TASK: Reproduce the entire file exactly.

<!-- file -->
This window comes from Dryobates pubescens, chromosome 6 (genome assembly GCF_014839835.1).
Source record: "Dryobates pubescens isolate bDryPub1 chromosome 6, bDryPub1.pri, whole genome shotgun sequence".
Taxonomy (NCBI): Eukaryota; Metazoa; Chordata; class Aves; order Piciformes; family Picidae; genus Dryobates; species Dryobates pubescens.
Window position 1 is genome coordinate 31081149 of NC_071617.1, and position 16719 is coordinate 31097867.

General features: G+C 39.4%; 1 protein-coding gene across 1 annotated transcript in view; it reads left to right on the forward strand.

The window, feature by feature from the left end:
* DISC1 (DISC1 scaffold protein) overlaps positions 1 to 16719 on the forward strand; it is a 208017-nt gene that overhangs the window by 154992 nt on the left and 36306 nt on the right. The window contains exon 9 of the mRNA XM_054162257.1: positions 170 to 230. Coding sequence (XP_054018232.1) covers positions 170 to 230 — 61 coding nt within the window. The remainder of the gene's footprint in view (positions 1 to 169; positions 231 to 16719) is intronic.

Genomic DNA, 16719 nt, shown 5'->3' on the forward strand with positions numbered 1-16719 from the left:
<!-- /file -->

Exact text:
This window comes from Dryobates pubescens, chromosome 6 (genome assembly GCF_014839835.1).
Source record: "Dryobates pubescens isolate bDryPub1 chromosome 6, bDryPub1.pri, whole genome shotgun sequence".
Taxonomy (NCBI): Eukaryota; Metazoa; Chordata; class Aves; order Piciformes; family Picidae; genus Dryobates; species Dryobates pubescens.
Window position 1 is genome coordinate 31081149 of NC_071617.1, and position 16719 is coordinate 31097867.

General features: G+C 39.4%; 1 protein-coding gene across 1 annotated transcript in view; it reads left to right on the forward strand.

The window, feature by feature from the left end:
* DISC1 (DISC1 scaffold protein) overlaps positions 1 to 16719 on the forward strand; it is a 208017-nt gene that overhangs the window by 154992 nt on the left and 36306 nt on the right. The window contains exon 9 of the mRNA XM_054162257.1: positions 170 to 230. Coding sequence (XP_054018232.1) covers positions 170 to 230 — 61 coding nt within the window. The remainder of the gene's footprint in view (positions 1 to 169; positions 231 to 16719) is intronic.

Genomic DNA, 16719 nt, shown 5'->3' on the forward strand with positions numbered 1-16719 from the left: